Mullens has yet to sustain any injuries -- except perhaps to his pride.
Inmates trash talk and yell at him on every possession to "dunk the ball," and the taunts only increase when Mullens steps behind the arc. But Mullens says he's not there to dominate the boards. Instead, he sees these pickup games as an opportunity to work on his outside shooting and ballhandling. Since the tallest inmate Mullens has faced is 6-8 and most hover around 6-foot, the majority of his shots are uncontested. The inmates try to counter with speed and 3-point shooting.
Like most pickup ball, defense is not the focus of these games, which consist of three 20-minute periods. And even though inmates who have taken referee tests are paid 75 cents per game to serve as officials, fouls, traveling and three-second calls are hard to come by.
"The refs aren't very good," Janes said. "You'll get the calls you get."
But what the game doesn't lack is good competition.
"Honestly, what surprised me most coming in here was how good these guys are," Mullens said.
While most inmates in the games have never played competitive basketball beyond high school, they often shoot around, play pickup or lift weights several hours a day. As Mullens points out, there's a lot of time to spend improving their games.
Twan Whitehead, a 30-year-old Columbus native who entered Ross Correctional in June of 2008 following a robbery conviction, felt Mullens initially held back his intensity. But now Whitehead says, "We don't take it easy on him and he don't take it easy on us."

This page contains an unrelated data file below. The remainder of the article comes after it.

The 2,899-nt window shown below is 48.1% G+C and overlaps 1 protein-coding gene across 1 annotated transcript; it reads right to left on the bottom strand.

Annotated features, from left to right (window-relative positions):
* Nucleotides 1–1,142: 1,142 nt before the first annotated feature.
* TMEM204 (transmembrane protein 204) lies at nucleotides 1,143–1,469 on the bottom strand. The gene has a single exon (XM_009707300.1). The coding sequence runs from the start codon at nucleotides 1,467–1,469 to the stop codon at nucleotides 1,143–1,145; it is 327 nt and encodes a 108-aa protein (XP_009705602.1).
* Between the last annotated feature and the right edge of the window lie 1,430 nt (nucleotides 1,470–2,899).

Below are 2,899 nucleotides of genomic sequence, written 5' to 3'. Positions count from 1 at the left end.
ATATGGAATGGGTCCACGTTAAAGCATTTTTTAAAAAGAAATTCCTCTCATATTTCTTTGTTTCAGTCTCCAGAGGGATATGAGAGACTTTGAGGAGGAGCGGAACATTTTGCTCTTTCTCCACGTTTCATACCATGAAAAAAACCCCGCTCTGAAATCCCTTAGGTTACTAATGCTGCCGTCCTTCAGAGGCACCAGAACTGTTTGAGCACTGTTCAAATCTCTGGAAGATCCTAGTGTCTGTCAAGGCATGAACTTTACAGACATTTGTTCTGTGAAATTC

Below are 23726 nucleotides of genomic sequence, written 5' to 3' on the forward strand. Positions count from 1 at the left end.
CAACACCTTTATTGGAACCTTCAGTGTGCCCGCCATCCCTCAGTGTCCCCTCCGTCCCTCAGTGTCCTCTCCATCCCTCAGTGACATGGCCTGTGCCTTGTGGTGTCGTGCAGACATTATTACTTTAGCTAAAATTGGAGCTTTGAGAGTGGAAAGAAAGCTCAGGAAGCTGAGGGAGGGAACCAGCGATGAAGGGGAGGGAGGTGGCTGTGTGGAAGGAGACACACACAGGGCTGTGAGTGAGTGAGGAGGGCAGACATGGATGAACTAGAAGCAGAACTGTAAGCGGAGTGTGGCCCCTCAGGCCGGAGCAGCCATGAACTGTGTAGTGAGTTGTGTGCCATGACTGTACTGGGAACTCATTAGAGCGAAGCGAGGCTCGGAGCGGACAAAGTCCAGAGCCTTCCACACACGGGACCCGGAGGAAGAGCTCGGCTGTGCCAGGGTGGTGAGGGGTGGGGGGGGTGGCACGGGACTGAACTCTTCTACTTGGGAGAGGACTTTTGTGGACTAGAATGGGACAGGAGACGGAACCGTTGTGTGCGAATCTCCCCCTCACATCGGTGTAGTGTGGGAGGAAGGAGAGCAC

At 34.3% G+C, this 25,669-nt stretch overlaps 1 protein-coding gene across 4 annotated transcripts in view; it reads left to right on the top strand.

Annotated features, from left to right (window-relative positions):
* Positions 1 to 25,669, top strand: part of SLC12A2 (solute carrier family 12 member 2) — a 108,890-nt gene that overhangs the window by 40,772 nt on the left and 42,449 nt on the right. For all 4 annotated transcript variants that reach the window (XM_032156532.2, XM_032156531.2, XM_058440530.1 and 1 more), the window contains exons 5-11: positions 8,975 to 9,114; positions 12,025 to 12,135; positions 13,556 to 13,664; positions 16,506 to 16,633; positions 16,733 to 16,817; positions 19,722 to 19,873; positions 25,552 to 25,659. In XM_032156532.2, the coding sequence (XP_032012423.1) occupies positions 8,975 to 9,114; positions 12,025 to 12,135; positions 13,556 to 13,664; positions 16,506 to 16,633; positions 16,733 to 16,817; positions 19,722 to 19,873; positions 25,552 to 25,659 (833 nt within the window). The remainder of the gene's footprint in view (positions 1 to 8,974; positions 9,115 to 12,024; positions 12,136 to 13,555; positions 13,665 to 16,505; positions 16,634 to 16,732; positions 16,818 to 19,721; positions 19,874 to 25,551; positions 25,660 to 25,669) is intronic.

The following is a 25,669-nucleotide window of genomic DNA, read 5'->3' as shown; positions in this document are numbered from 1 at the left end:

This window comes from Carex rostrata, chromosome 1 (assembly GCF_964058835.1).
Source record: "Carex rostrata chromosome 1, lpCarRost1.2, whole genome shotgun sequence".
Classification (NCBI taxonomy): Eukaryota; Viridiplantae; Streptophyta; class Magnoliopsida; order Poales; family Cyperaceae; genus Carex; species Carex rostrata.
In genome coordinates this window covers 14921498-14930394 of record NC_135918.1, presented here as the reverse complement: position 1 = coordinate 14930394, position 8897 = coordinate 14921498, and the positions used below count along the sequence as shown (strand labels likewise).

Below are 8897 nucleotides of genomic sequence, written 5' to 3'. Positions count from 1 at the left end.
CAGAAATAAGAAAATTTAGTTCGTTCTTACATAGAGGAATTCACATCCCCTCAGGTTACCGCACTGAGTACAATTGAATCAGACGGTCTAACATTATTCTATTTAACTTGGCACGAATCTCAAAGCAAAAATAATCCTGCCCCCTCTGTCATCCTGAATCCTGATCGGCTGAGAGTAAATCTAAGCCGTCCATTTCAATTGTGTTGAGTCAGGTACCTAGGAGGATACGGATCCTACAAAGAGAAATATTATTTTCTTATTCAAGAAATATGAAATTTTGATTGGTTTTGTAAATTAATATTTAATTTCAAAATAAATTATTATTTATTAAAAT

Mullens and his crew don't linger very long after the games, but he makes a point to talk to the guys when he has time. He's recognized around the prison and his visits are still highly anticipated.
"It gives you something to look forward to," Janes said. "A lot of these guys aren't going home, so when they get the opportunity to play someone of that skill set, it makes their day."
After signing a one-year contract with Greek team Panionios in early September and playing abroad for a few weeks, Mullens is back in the United States to work out with a personal trainer and his Thunder teammates.
Both Janes and Whitehead said they'd love for Mullens to bring Kevin Durant, Russell Westbrook or any of his Oklahoma City teammates to a pickup game at Ross. For now, though, they're grateful to have an NBA player on the court.
"I know people have their own opinion that if they're in prison, they shouldn't really get that freedom," Mullens said. "But they're doing the time for what they did, so the way I see it, just coming in here and playing basketball with them I could be anywhere else but I'll be in here playing. Basketball is basketball."
Anna Katherine Clemmons is a reporter for ESPN The Magazine and ESPN.com.